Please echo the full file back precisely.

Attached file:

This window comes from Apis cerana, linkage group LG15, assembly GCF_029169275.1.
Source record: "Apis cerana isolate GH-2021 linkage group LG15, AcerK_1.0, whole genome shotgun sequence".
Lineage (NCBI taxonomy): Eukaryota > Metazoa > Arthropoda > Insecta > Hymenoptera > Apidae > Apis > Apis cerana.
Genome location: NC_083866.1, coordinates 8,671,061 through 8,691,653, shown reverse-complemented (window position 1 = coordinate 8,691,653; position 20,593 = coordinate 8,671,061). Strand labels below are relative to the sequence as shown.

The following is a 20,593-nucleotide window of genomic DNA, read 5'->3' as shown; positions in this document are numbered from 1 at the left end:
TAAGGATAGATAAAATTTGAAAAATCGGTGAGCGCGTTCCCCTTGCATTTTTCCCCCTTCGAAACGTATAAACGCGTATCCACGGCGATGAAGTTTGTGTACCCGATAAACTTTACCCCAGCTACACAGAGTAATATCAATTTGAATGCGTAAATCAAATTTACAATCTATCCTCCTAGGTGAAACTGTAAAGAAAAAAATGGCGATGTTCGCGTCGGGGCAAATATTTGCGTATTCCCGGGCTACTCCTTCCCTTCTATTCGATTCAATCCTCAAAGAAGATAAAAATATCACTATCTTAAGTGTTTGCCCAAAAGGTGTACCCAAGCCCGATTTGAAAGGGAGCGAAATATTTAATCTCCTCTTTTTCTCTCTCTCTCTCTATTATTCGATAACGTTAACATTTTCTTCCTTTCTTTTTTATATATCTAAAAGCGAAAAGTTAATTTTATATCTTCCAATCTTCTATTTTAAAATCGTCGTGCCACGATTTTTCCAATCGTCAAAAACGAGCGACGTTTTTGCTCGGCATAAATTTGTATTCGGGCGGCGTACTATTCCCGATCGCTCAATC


This window comes from Apis cerana, linkage group LG15, assembly GCF_029169275.1.
Source record: "Apis cerana isolate GH-2021 linkage group LG15, AcerK_1.0, whole genome shotgun sequence".
Lineage (NCBI taxonomy): Eukaryota > Metazoa > Arthropoda > Insecta > Hymenoptera > Apidae > Apis > Apis cerana.
Genome location: NC_083866.1, coordinates 8,671,061 through 8,691,653, shown reverse-complemented (window position 1 = coordinate 8,691,653; position 20,593 = coordinate 8,671,061). Strand labels below are relative to the sequence as shown.

The following is a 20,593-nucleotide window of genomic DNA, read 5'->3' as shown; positions in this document are numbered from 1 at the left end:
TAAGGATAGATAAAATTTGAAAAATCGGTGAGCGCGTTCCCCTTGCATTTTTCCCCCTTCGAAACGTATAAACGCGTATCCACGGCGATGAAGTTTGTGTACCCGATAAACTTTACCCCAGCTACACAGAGTAATATCAATTTGAATGCGTAAATCAAATTTACAATCTATCCTCCTAGGTGAAACTGTAAAGAAAAAAATGGCGATGTTCGCGTCGGGGCAAATATTTGCGTATTCCCGGGCTACTCCTTCCCTTCTATTCGATTCAATCCTCAAAGAAGATAAAAATATCACTATCTTAAGTGTTTGCCCAAAAGGTGTACCCAAGCCCGATTTGAAAGGGAGCGAAATATTTAATCTCCTCTTTTTCTCTCTCTCTCTCTATTATTCGATAACGTTAACATTTTCTTCCTTTCTTTTTTATATATCTAAAAGCGAAAAGTTAATTTTATATCTTCCAATCTTCTATTTTAAAATCGTCGTGCCACGATTTTTCCAATCGTCAAAAACGAGCGACGTTTTTGCTCGGCATAAATTTGTATTCGGGCGGCGTACTATTCCCGATCGCTCAATC